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Brothers and sisters,
It is a very great honour to be with you for ACC-18. I always think it is worth reminding people that Anglicans and Roman Catholics have been committed to walking together and to dialogue for more than half a century. At the international level, we have two major joint commissions: the Anglican-Roman Catholic International Commission [ARCIC], which engages in theological dialogue, and its younger sibling, the International Anglican Roman Catholic Commission on Unity and Mission (IARCCUM), which aims to enact and embody some of the fruits of that theological work in the life of churches on the ground, principally through pairs of bishops from the two traditions from around the world being commissioned to work more closely together. The Unity, Faith and Order department of the Anglican Communion Office and our Dicastery collaborate in supporting and staffing these commissions. More importantly, perhaps, our two offices, alongside our friends in the Anglican Centre in Rome and the ecumenical staff at Lambeth Palace, stay in regular contact.
In a conversation about communion, I think this is important. We are not just disinterested observers. The health and flourishing of your communion matter to us. Division among Anglicans saddens us because as we work towards discovering the unity which is Christ’s gift, further division in the Body of Christ is a setback and a wound; but also because, as brothers and sisters who love you, quite simply, your sorrows are our sorrows.
‘Communion’ is of course understood differently by different people. I had the privilege of attending the Lambeth Conference last summer. It was wonderful in many ways, and it is clear that the opportunity for bishops to get to know one another, pray, and read scripture together was a rich and moving experience. However, the noble efforts to enable the Conference to take place without a major split caused it to feel to this friendly outsider a little bit more like a ‘team-building’ event than a meeting of bishops. The desire not to appear to be the ruling body of the Anglican Communion was understandable, but it seemed that the bishops were told far too often that the conference had no authority. As the Archbishop has pointed out, the Lambeth Conference is not a synod or council, but when all the bishops of a part of the Church come together, then whether legislative or not, their gathering is more than just a meeting. It is clear that last year’s Lambeth Conference was a major event in the life of the Anglican Communion, but maybe the emphasis was excessively personal rather than ecclesial? It clearly succeeded as an instrument of friendship, but perhaps it was less successful as an actual instrument of communion? While friendship is part of communion, it is only part of it. The proposed work by the Inter-Anglican Standing Commission on Unity Faith and Order on issues of communion, structure and decision-making in the Anglican Communion that you approved earlier this week is therefore to be warmly welcomed.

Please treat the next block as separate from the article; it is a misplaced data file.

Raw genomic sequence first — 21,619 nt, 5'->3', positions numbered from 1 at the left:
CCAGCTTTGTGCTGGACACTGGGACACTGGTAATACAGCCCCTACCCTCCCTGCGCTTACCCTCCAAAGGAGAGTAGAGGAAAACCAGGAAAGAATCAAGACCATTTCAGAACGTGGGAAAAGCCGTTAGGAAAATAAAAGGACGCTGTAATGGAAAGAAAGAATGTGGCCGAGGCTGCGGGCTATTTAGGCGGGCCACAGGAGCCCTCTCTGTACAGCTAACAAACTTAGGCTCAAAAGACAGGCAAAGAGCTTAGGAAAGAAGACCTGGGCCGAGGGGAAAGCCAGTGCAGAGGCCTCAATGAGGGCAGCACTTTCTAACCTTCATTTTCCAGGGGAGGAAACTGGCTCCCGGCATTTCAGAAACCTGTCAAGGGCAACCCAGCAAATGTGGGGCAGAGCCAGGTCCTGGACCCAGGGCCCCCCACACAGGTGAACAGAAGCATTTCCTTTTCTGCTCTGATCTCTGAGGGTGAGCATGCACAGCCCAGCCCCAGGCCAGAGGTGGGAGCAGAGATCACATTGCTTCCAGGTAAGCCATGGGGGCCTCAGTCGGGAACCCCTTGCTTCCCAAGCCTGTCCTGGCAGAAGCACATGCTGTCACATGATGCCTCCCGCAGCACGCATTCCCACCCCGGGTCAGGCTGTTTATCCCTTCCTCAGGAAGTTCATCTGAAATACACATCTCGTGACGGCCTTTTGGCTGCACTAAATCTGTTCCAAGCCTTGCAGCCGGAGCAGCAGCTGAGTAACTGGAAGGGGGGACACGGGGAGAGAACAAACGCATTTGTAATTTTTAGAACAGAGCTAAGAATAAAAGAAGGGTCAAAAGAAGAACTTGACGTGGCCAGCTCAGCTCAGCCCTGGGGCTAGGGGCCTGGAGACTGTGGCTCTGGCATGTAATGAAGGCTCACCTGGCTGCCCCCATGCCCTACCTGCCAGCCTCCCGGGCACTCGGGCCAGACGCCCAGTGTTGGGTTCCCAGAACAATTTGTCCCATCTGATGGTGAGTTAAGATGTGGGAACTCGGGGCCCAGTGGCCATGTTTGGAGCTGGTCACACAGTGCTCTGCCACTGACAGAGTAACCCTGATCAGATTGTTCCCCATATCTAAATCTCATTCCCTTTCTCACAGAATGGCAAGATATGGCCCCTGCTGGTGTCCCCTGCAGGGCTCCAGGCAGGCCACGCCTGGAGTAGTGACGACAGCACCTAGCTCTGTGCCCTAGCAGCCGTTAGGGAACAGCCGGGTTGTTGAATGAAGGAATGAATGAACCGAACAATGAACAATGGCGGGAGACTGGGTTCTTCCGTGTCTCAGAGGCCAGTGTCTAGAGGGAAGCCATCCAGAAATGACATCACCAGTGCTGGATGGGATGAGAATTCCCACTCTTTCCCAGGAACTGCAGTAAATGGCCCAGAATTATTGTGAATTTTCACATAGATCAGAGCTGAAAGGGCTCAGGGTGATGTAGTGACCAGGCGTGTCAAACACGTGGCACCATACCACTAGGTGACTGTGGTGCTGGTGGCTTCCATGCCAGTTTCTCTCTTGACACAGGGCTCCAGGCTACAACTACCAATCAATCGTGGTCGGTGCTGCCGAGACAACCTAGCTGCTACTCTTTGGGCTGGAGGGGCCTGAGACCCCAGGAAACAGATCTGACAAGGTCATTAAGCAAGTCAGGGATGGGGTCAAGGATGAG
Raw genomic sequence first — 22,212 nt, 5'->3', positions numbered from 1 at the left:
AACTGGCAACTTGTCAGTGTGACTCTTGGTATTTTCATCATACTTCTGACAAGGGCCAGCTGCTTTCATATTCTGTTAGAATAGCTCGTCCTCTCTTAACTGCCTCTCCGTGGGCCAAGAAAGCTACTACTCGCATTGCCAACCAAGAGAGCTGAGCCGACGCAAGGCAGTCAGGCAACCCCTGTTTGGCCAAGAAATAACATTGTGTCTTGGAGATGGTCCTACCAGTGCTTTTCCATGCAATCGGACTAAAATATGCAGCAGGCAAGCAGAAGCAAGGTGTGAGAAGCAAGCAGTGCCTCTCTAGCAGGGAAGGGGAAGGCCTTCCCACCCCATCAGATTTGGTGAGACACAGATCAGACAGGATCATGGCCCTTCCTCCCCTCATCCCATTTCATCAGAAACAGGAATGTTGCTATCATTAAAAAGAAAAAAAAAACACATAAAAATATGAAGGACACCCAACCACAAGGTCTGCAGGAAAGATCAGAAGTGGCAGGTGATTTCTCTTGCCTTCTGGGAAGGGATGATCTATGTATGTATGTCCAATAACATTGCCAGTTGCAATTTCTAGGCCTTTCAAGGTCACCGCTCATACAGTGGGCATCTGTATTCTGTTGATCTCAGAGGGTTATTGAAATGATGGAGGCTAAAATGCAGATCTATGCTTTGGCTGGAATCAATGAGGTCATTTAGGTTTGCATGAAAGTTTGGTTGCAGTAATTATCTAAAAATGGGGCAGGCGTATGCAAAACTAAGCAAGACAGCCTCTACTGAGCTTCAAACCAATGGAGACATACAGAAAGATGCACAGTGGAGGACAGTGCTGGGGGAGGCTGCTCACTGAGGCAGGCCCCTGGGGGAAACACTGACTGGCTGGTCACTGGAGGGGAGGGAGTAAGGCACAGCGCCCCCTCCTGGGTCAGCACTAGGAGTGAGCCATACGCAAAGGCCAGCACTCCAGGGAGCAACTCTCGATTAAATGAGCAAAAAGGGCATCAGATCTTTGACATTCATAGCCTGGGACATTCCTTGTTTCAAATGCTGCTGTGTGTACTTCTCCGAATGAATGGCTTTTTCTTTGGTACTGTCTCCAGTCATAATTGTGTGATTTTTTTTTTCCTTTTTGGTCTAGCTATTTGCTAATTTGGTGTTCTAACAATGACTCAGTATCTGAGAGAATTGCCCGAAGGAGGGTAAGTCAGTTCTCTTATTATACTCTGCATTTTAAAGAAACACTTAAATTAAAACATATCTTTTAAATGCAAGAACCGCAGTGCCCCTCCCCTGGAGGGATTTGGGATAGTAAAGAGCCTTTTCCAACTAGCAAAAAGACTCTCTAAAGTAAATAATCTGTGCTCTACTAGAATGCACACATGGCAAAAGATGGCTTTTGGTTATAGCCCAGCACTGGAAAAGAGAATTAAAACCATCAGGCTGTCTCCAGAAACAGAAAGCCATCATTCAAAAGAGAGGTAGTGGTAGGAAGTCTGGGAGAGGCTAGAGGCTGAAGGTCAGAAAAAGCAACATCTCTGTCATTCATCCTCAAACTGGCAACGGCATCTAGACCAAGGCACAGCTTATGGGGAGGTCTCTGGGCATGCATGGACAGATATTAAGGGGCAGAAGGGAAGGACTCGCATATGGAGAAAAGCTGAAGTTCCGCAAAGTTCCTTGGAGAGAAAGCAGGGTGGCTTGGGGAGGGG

I was asked to say a word or two about how communion is understood in the Catholic Church. Anglicans and Catholics have in fact done much good work together over the years on this subject. Though it is now over thirty years old, I commend to you the 1990 document of ARCIC II on The Church as Communion. There is a lot in it to be received – or ‘re-received’ – which might be helpful to the Anglican Communion at this time. It reminds us that communio is both horizontal and vertical. It is both baptismal and Eucharistic.
“It is rooted in the confession of the one apostolic faith, revealed in the Scriptures, and set forth in the Creeds. It is founded upon one baptism. The one celebration of the eucharist is its pre-eminent expression and focus. It necessarily finds expression in shared commitment to the mission entrusted by Christ to his Church. It is a life of shared concern for one another in mutual forbearance, submission, gentleness and love; in the placing of the interests of others above the interests of self; in making room for each other in the body of Christ; in solidarity with the poor and the powerless; and in the sharing of gifts both material and spiritual. Also constitutive of life in communion is acceptance of the same basic moral values, the sharing of the same vision of humanity created in the image of God and recreated in Christ and the common confession of the one hope in the final consummation of the Kingdom of God. For the nurture and growth of this communion, Christ the Lord has provided a ministry of oversight, the fullness of which is entrusted to the episcopate, which has the responsibility of maintaining and expressing the unity of the churches.” [§45]
The Catholic Church is coming to learn a lot more about the meaning of communion as it lives through the ‘Synod on Synodality’ which is currently underway throughout the world. The meetings of bishops take place in October 2023 and 2024, but the synod itself is a process rather than an event, and has been underway for some time now, first in dioceses, then nationally and currently in continental meetings. It is truly a remarkable ecclesial event. It has also revealed some significant fault lines and tensions in our Church and allowed them to be named and ventilated in an unprecedented way. As we navigate the peaks and valleys – and potholes – of our synodal journey, we have much to learn from Anglicans and many other ecumenical partners about how the faithful’s sense of the faith is discerned and about how the shared responsibility of all for the communion of the Church is stewarded. So, let us continue to pray for one another.
Fr Martin Browne OSB
Dicastery for Promoting Christian Unity